Striding Out With Parkinson's Disease:
Evidence-Based Physical Therapy for Gait Disorders
By Meg E. Morris, Clarissa L. Martin, Margaret L. Schenkman
Physical Therapy Vol 90 No. 2 February 2010 p 280 – 288
Although Parkinson disease (PD) is common throughout the world, the evidence for physical therapy interventions that enable long-term improvement in walking is still emerging. This article critiques the major physical therapy approaches related to gait rehabilitation in people with PD: compensatory strategies, motor skill learning, management of secondary sequelae, and education to optimize physical activity and reduce falls. The emphasis of this review is on gait specifically, although balance and falls are of direct importance to gait and are addressed in that context. Although the researchers who have provided the evidence for these approaches grounded their studies on different theoretical paradigms, each approach is argued to have a valid place in the comprehensive management of PD generally and of gait in particular. The optimal mix of interventions for each individual varies according to the stage of disease progression and the patient’s preferred form of exercise, capacity for learning, and age.
Review contributed by Mariella Graziano, Physiotherapist, BSc (Hons)
In this article, Morris and colleagues provide a concise overview of the main physical therapy approaches for gait disorders, in particular and on rehabilitation in general for Parkinson‘s disease (PD). The authors identify 3 evidence-based elements to gait rehabilitation: cognitive strategies, management of secondary sequelae as consequence of deconditioning and education to optimize physical activity and minimize falls.
The cognitive strategies approach is defined as strategy training. The theory behind this approach is to target the primary motor control deficit in the basal ganglia, brain stem and motor cortex. The authors identify two forms of training: compensatory strategies to bypass the dysfunctional basal ganglia and learning strategies. The former refers to strategies, such as cueing to compensate for gait hypokinesias by increasing step length and walking speed at a rhythm tailored to the individual patient. Other strategies include visualizing walking with longer steps or mentally rehearsing the movement before performing it. Learning strategies refers to improving functional performance through repetition and practice.
Following analyses of the present evidence, the authors recommend that when choosing the appropriate strategy, therapists should take into account the level of disease severity, age, specific needs, learning capacity and preferred form of physical activity of each individual.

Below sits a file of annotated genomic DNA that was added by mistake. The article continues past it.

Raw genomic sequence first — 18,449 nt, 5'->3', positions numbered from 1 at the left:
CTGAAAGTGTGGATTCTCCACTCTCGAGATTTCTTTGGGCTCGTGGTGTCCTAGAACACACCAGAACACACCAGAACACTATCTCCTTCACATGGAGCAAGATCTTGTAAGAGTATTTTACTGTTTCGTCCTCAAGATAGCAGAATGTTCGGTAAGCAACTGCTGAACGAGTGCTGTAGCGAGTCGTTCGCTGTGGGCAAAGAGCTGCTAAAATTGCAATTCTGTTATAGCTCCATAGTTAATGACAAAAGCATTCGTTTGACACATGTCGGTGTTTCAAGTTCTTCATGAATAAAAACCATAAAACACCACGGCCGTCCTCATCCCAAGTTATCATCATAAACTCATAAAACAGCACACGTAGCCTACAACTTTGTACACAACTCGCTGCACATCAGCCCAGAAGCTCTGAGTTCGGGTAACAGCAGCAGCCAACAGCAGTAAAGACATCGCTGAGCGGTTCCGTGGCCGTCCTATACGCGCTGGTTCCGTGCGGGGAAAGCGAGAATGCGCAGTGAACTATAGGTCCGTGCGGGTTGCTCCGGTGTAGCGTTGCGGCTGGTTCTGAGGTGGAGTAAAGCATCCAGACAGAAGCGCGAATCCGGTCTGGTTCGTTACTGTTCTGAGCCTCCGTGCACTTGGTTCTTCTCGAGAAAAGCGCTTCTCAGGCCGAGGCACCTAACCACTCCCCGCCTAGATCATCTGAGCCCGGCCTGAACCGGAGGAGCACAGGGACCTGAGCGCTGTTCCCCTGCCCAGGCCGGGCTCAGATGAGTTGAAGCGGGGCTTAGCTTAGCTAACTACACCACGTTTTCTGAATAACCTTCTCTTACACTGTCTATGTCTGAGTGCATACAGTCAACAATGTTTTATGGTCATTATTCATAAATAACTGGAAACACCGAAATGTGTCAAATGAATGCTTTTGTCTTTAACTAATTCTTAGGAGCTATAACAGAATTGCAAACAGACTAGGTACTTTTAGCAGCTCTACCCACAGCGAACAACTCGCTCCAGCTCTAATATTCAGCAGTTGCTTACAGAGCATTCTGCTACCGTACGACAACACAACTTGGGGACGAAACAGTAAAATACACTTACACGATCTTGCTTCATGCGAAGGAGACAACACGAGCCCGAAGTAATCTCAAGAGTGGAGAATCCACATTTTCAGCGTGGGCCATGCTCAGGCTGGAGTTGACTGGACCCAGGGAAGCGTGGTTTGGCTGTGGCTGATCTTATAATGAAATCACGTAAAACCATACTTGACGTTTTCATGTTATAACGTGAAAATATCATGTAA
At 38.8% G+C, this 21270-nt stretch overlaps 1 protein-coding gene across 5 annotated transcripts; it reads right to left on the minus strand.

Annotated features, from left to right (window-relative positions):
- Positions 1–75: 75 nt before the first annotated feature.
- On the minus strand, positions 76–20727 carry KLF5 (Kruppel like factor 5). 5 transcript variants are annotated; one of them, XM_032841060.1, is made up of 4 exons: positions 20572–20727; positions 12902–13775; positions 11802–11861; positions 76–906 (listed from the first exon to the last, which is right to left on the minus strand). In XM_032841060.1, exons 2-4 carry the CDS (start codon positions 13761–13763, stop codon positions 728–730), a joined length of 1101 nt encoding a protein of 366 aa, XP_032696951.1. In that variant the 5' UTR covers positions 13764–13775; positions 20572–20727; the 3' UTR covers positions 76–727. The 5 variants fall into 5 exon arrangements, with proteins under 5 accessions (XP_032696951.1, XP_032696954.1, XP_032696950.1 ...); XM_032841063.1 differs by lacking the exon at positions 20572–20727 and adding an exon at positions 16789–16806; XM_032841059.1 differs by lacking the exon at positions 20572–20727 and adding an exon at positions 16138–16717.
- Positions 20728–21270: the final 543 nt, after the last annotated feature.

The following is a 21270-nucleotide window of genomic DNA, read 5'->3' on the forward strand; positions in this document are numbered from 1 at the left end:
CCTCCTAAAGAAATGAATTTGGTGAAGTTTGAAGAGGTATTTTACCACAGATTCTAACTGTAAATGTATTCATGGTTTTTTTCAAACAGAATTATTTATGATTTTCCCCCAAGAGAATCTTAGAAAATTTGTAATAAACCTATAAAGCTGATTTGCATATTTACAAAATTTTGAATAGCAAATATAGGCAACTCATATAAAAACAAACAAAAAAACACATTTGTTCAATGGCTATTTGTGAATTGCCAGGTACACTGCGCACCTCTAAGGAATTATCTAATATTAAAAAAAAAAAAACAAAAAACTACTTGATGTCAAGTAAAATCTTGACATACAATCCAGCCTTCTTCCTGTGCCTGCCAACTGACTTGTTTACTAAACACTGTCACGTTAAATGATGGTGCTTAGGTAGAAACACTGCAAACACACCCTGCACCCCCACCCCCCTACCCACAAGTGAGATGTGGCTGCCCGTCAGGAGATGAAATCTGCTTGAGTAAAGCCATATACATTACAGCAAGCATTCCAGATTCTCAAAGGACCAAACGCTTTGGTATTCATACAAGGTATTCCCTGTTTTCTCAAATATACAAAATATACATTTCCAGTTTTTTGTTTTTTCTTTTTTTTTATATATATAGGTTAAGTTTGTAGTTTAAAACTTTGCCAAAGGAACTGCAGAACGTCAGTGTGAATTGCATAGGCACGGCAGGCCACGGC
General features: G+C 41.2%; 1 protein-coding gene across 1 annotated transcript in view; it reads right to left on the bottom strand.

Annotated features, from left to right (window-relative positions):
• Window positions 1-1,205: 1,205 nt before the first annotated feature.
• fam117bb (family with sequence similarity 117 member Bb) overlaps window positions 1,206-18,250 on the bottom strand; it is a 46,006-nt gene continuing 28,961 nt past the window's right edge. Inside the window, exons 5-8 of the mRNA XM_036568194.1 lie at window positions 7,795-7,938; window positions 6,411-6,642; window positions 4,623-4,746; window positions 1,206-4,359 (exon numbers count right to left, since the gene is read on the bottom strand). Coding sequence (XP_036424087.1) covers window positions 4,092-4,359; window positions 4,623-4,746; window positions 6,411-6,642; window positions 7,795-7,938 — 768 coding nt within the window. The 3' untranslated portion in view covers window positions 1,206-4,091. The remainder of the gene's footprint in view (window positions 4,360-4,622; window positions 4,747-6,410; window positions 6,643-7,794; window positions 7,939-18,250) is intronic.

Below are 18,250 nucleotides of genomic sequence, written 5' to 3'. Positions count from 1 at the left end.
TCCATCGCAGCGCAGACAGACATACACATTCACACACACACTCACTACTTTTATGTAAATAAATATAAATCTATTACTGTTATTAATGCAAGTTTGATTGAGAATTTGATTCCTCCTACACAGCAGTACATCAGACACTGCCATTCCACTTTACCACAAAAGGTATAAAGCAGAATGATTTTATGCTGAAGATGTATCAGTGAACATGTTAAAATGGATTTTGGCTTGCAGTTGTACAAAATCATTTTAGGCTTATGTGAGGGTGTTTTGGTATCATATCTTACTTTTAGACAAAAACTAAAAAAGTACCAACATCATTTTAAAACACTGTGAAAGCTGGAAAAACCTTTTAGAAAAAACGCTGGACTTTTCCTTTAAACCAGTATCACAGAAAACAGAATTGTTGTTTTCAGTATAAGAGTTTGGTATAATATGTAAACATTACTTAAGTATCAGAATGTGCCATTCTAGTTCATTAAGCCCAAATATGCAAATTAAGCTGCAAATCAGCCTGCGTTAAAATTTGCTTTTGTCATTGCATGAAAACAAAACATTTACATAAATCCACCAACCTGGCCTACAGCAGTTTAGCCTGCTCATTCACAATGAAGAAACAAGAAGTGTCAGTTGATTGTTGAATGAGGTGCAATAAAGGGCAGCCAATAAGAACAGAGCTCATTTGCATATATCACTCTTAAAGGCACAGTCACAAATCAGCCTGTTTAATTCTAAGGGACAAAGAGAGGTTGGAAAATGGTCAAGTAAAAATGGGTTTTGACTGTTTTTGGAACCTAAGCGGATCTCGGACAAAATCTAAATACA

The article provides a literature review from 2003 to 2009 on rehabilitation of gait disorders in PD. Six randomized controlled trials were analyzed and the authors concluded that though the studies included a comparison group, they did not compare evidence-based "best practice" interventions such as strategy training, cueing, or the management of musculoskeletal sequelae.
The clear and concise style of this article makes it a good reference for all health professionals and members of the Movement Disorders Multidisciplinary team.
About Mariella Graziano, BSc (Hons)
Mariella Graziano is a physiotherapist, active in patient associations, engaged in international multidisciplinary networks in the care of Movement disorders. She was first qualified as physiotherapist in Argentina, later emigrated to Great Britain where she retrained as a physiotherapist. She developed a special interest in Movement Disorders at the National Hospital for Nervous Diseases in London and is currently living in Luxembourg, where she runs her neuro-physiotherapy practice. She writes teaching material for people with Parkinson's and their families, lectures to physiotherapists and other health care professionals, and runs workshops for people with Parkinson's.
She is the president of the Association of Physiotherapists in Parkinson Disease Europe (APPDE) and she is currently serving her fourth term in office as a member of the board of the European Parkinson's Disease Association (EPDA). She is also vice president of Parkinson Luxembourg (Patient Association) and a member of The Movement Disorder Society Health Professionals (Non-Physicians) Special Interest Group.